In a MediaPost Engage: Boomers column earlier this week, Jim Gilmartin gave stats supporting the notion that women (especially between 50 and 70 years of age) are the world’s most powerful single demographic. But he warns: "Men’s selling typically doesn’t work with women. There are clear gender-based differences in perceptions, attitudes and communications styles. Women have a very different set of priorities, preferences and attitudes and they respond differently to media, messages, language and visuals."
Some of the marketing experts he quotes say things like: “A woman knows her children’s friends, hopes, dreams, romances, secret fears, what they are thinking, how they are feeling. Men are vaguely aware of some short people also living in the house.” and “Men and women don’t think the same way, don’t communicate the same way, don’t buy for the same reasons... He simply wants the transaction to take place. She’s interested in creating a relationship. Every place women go, they make connections.”
One supposes that the takeaway is that if marketers appeal to the female “I’m in charge!” “Connect with me!” sensibility, there are billions more to be made. But all that yearning to "connect" all the time has its downsides.
Who of the male persuasion hasn't encountered two women who have abandoned their shopping carts in mid-aisle -- causing backups like rush hour on the LIE -- to "chat"? Gilmartin might characterize this as a seminal moment in marketing because they are probably recommending brands to one another -- but no, they are instead expressing superficial, insincere interest in the educational progress of each other's offspring. From my perspective, leave all commerce to women, and our GNP will be Greek-like in a matter of months.
Why, when a mom has children in tow, does it become a "teaching moment" anytime the little rugrat reaches for a sugary snack not on the shopping list? You might call this "nurturing," but it is no more effective than the usual adult male response of "If you don't put that back, I am going to smack you with this baguette." In fact, it only invites Junior to give it another shot in the next aisle traveled.
And yes, I AM "vaguely aware of some short people also living in the house.” They come to me because they want to go to the movies without suffering through a Torquemada-like inquisition about who else is going and what the rating is.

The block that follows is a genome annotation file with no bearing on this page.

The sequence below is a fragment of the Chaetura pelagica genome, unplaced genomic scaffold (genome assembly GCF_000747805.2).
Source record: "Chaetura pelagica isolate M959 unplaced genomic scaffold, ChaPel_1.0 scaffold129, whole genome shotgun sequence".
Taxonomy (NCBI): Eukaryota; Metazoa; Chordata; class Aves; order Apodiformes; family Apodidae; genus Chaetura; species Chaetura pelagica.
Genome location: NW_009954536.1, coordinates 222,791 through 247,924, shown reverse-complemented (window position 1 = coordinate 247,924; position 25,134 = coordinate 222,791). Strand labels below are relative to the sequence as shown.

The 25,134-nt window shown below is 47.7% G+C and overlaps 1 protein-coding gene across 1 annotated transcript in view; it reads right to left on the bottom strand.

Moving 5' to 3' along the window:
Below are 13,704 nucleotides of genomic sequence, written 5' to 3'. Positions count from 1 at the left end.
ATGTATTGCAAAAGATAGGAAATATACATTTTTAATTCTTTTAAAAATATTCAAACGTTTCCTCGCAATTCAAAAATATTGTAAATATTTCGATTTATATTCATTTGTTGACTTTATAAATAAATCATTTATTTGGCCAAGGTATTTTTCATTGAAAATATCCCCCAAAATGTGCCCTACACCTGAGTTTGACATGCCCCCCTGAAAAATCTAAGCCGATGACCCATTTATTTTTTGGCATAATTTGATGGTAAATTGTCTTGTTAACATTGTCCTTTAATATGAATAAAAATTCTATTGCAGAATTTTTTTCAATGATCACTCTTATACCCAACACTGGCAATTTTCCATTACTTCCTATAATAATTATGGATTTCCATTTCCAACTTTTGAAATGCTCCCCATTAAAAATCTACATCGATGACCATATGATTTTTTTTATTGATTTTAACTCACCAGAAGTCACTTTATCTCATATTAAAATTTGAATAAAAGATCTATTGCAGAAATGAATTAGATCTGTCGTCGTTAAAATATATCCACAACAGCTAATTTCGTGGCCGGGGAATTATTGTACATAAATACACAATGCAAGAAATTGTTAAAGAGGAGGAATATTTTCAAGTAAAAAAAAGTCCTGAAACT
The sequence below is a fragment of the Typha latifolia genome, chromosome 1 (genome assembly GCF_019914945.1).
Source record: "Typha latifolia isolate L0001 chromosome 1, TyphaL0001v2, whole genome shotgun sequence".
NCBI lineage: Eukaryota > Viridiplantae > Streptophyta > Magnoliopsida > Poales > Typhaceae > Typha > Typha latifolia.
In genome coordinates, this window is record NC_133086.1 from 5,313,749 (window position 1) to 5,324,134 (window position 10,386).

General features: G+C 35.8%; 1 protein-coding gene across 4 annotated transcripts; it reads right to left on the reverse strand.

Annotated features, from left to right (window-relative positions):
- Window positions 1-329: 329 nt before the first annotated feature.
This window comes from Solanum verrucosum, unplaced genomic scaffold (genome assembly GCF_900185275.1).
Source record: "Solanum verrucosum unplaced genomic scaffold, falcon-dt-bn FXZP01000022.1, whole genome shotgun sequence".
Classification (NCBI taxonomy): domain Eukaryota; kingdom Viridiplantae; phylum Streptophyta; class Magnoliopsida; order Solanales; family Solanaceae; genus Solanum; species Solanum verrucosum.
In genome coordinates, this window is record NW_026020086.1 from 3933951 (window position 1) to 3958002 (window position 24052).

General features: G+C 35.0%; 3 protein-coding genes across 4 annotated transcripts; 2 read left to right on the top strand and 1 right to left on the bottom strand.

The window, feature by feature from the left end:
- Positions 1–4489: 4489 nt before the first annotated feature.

But the real drag on female-driven commerce is the inability to walk into a store, buy precisely (and only) what is required to complete the task at hand, and walk out. I can buy a car faster than my wife can decide on what color a sweater should be for one of our kids. It is entirely NOT necessary to weigh all the options, see it from every angle, consider every possibility and project entertainment circumstances that occur only once a millennium, in order to make a purchase.
This is why men and women do not shop together. If they did, there would be carnage at the mall to make Rooney Mara look like a graduate of Miss Porter's.
Finally, you would think that experience would dictate that at the end of your shopping excursion, you will be asked to present your credit card. Never fails. It is the same card that now sits in the darkened recesses of your purse. Wait not until your last grocery is bagged to begin the fruitless and time-consuming search. Before you even enter the store, slip it into a bra strap or some other handy compartment that doesn't require a Big Dig. This small step alone will improve productivity enough to launch the long-awaited recovery.
With leadership comes great responsibility.